• 0 avatar
      SCE to AUX

      Agreed. It’s hard to take seriously an “Ace of Base” story on a 2021 car in 2019, which isn’t even available and whose pricing isn’t finalized.

      But we’ve helped with the click count.

      • 0 avatar

        Bingo. How can anyone claims this is an “Ace” of anything, nobody has even driven it yet.

        They got my click too, so sadly this non-stop Mach-E stuff is working. I mainly clicked because based on the picture I thought the Honda CrossTour was coming back.

  • avatar

    A lot to consider here. I like the concept and applaud the direction, have to see how it works out. Using the Mustang name is, I think, a big mistake. Don’t dilute the brand! That’s a GM type chump trick.

  • avatar
    Matt Foley

    Phone As A Key functionality? I’ll spring for the Goldmember Edition with Winkie As A Key functionality…

    Seriously – enough with the Electric Horse, man. Let’s talk about something interesting. Have you seen Ken Block’s Climbkhana 2 yet? Go watch it. How about that road? Amazing, right? Wouldn’t it be great to take a Miata or a Fiesta ST up that? It’s hip to rip Block, but man, that guy can drive. Put me on that road in a 900hp stunt truck and I’d be through the blocks and over the cliff.

  • avatar

    It is called “Select” because you should be selecting one of the other trim levels.

  • avatar

    I would think the base price on this would drive down the Bolt/Leaf prices right? I mean, I’m not a fan of this “Mustang” but it’s a nicer car than either of those, jumbotron aside.
    I’ve said it many times, when electric vehicles in the “commute car” class get to “commute car” prices they begin to make sense. As long as you can have a second car to travel to the relatives, one car with a limited (~250 mile) range is fine.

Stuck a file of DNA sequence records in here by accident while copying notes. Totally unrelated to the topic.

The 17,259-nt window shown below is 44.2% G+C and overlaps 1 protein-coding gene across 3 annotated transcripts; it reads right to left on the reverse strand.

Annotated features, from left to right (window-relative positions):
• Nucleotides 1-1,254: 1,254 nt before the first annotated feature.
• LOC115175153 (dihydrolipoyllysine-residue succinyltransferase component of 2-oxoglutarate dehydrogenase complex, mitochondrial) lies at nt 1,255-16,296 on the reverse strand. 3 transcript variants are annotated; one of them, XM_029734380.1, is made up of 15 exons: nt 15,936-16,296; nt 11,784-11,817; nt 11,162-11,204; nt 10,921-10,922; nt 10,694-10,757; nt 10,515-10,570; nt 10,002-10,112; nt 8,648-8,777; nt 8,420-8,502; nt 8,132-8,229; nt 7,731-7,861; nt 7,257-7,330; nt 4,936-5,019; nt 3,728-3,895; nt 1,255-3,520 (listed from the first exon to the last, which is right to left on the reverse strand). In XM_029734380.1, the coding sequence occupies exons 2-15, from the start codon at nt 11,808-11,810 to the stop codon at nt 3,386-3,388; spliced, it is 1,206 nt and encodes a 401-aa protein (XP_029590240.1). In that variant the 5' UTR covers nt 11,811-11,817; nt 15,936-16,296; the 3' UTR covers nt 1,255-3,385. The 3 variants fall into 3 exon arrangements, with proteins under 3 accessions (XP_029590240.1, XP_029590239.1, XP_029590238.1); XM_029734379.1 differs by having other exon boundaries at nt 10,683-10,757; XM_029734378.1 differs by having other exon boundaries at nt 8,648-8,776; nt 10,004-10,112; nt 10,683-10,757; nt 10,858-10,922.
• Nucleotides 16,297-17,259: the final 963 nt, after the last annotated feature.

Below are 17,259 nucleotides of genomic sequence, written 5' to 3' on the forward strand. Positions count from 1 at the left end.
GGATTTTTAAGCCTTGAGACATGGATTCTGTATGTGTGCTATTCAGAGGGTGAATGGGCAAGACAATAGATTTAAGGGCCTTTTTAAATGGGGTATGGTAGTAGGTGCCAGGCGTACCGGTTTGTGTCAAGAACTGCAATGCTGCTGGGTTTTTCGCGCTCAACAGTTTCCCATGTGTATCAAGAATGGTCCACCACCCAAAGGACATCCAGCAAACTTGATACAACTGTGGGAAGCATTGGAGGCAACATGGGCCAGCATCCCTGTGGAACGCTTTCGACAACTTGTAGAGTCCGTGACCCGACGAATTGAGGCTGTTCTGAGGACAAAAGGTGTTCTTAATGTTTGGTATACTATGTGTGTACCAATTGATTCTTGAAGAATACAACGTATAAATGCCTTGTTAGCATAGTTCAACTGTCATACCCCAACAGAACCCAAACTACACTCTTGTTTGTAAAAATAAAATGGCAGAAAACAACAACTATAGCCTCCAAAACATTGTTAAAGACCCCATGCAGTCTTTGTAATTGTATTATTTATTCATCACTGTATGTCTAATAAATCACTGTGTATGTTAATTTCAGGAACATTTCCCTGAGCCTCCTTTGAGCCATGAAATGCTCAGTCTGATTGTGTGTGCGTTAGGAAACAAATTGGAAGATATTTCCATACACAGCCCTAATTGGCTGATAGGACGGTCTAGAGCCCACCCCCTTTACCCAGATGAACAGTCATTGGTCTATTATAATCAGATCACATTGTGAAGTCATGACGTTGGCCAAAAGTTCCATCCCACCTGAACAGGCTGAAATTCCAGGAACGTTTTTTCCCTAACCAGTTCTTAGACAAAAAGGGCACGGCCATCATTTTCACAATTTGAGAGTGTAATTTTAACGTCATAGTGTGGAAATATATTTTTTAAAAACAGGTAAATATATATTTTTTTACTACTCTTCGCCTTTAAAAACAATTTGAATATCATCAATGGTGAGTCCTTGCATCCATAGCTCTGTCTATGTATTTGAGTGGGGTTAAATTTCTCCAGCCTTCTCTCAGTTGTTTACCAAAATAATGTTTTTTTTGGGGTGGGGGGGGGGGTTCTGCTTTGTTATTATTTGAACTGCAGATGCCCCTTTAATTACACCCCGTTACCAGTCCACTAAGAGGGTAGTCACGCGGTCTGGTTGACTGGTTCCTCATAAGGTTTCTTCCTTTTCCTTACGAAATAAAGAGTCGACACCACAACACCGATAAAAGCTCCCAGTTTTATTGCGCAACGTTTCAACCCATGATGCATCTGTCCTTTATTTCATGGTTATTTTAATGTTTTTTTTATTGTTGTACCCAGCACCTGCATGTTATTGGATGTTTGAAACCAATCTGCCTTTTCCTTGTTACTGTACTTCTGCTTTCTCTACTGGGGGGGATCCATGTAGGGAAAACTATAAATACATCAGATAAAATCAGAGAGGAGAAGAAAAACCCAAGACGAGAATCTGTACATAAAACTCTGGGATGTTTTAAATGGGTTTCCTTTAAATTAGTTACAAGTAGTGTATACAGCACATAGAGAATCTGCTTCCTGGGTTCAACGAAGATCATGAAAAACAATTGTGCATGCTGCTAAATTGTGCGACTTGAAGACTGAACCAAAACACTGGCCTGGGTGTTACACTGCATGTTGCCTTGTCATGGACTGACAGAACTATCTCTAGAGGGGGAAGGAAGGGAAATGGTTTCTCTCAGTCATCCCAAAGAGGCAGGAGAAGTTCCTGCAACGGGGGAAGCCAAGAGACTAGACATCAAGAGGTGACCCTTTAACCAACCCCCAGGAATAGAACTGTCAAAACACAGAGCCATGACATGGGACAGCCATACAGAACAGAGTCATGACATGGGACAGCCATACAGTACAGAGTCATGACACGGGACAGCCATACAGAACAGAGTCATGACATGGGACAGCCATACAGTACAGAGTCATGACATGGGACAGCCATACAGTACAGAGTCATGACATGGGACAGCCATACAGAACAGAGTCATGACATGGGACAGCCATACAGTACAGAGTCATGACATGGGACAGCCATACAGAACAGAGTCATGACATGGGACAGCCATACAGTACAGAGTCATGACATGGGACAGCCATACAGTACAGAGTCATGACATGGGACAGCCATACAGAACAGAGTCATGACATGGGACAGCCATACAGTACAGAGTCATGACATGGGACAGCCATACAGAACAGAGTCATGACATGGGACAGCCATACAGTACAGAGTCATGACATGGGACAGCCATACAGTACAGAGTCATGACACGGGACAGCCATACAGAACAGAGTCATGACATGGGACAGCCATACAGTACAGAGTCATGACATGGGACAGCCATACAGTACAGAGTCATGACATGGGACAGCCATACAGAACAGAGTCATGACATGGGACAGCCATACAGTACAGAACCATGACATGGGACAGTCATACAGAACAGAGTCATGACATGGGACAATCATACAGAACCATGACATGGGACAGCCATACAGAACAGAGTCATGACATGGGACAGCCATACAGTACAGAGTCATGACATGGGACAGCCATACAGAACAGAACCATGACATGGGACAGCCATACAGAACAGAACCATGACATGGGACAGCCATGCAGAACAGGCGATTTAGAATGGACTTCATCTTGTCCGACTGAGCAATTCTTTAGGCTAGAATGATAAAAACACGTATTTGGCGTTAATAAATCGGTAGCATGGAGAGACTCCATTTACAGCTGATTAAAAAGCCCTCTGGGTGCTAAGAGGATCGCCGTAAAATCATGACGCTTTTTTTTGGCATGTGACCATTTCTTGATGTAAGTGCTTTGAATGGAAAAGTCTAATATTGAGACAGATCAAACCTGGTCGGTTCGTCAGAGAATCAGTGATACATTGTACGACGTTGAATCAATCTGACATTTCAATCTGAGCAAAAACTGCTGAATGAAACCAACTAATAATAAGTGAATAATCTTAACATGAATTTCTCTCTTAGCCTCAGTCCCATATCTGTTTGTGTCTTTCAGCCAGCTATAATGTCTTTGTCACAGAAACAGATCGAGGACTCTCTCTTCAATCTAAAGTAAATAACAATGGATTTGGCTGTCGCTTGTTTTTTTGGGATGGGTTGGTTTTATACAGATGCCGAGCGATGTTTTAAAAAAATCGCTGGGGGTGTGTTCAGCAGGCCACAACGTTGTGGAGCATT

• 0 avatar

      Yes that.

      The epic depreciation of something like a Leaf is the reason that many buy a used one just for commuting. 20 miles a day or something similar as long as you have a vehicle that can be used for long trips.

      Some of the off lease ones are so cheap you can just go ahead and pay cash.

  • avatar

    The base version looks like a cross between a fourth-gen Hyundai Elantra and a Honda Accord Crosstour. All for $43,895.

  • avatar

    Many if not most of these are going to sell in cities. Leaving the power folding mirrors off the affordable version may cost a few sales.

  • avatar

    So the base model is 44k. Add TT&L and dealer bs and you’re at 50k. Deduct the tax credit you’ll get and you’re back to around 43k. For a stripped car.

    These will make great off lease purchases assuming Ford doesn’t pull an Aviator/Explorer and bomb the launch with quality problems. Figure at 3 years old they’ll be 60-70% depreciated.

  • avatar

    Horrible interior. Tesla Model 3 tier: lazy minimalism, and frankly cost cutting (cheaper to put buttons on a screen than to integrate them well into an actual dash interface).

  • avatar

    IBM joke: Call it the Selectric.

  • avatar

    What TTAC needs is to post about another 37 stories about the MUSTANG MACH-E


  • avatar

    This Ecosport Mustang is truly awful and in base trim downright cartoonish.

    Such a sad and pathetic effort. You literally have a clean sheet design and this is the best they could come up with.

    This should be all the evidence people need to know that Ford is extremely disinterested in building automobiles.